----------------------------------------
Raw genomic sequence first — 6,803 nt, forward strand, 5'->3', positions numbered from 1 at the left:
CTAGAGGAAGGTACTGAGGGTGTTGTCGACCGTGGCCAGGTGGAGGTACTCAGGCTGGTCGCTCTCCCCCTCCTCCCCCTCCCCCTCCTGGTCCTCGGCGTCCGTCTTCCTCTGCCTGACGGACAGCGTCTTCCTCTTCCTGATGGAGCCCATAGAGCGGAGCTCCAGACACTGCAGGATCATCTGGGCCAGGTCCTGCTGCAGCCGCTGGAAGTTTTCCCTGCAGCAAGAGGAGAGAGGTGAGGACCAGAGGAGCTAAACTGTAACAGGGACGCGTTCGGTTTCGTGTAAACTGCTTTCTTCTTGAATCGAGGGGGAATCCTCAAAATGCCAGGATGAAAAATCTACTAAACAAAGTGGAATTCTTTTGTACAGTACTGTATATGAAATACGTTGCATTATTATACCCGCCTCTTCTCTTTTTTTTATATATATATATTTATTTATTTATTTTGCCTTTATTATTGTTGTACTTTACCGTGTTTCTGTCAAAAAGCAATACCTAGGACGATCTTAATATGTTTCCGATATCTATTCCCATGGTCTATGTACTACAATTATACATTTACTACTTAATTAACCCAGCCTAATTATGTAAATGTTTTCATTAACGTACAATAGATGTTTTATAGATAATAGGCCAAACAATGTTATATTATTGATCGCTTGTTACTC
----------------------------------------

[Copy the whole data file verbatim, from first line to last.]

Raw genomic sequence first — 6,803 nt, forward strand, 5'->3', positions numbered from 1 at the left:
CTAGAGGAAGGTACTGAGGGTGTTGTCGACCGTGGCCAGGTGGAGGTACTCAGGCTGGTCGCTCTCCCCCTCCTCCCCCTCCCCCTCCTGGTCCTCGGCGTCCGTCTTCCTCTGCCTGACGGACAGCGTCTTCCTCTTCCTGATGGAGCCCATAGAGCGGAGCTCCAGACACTGCAGGATCATCTGGGCCAGGTCCTGCTGCAGCCGCTGGAAGTTTTCCCTGCAGCAAGAGGAGAGAGGTGAGGACCAGAGGAGCTAAACTGTAACAGGGACGCGTTCGGTTTCGTGTAAACTGCTTTCTTCTTGAATCGAGGGGGAATCCTCAAAATGCCAGGATGAAAAATCTACTAAACAAAGTGGAATTCTTTTGTACAGTACTGTATATGAAATACGTTGCATTATTATACCCGCCTCTTCTCTTTTTTTTATATATATATATTTATTTATTTATTTTGCCTTTATTATTGTTGTACTTTACCGTGTTTCTGTCAAAAAGCAATACCTAGGACGATCTTAATATGTTTCCGATATCTATTCCCATGGTCTATGTACTACAATTATACATTTACTACTTAATTAACCCAGCCTAATTATGTAAATGTTTTCATTAACGTACAATAGATGTTTTATAGATAATAGGCCAAACAATGTTATATTATTGATCGCTTGTTACTC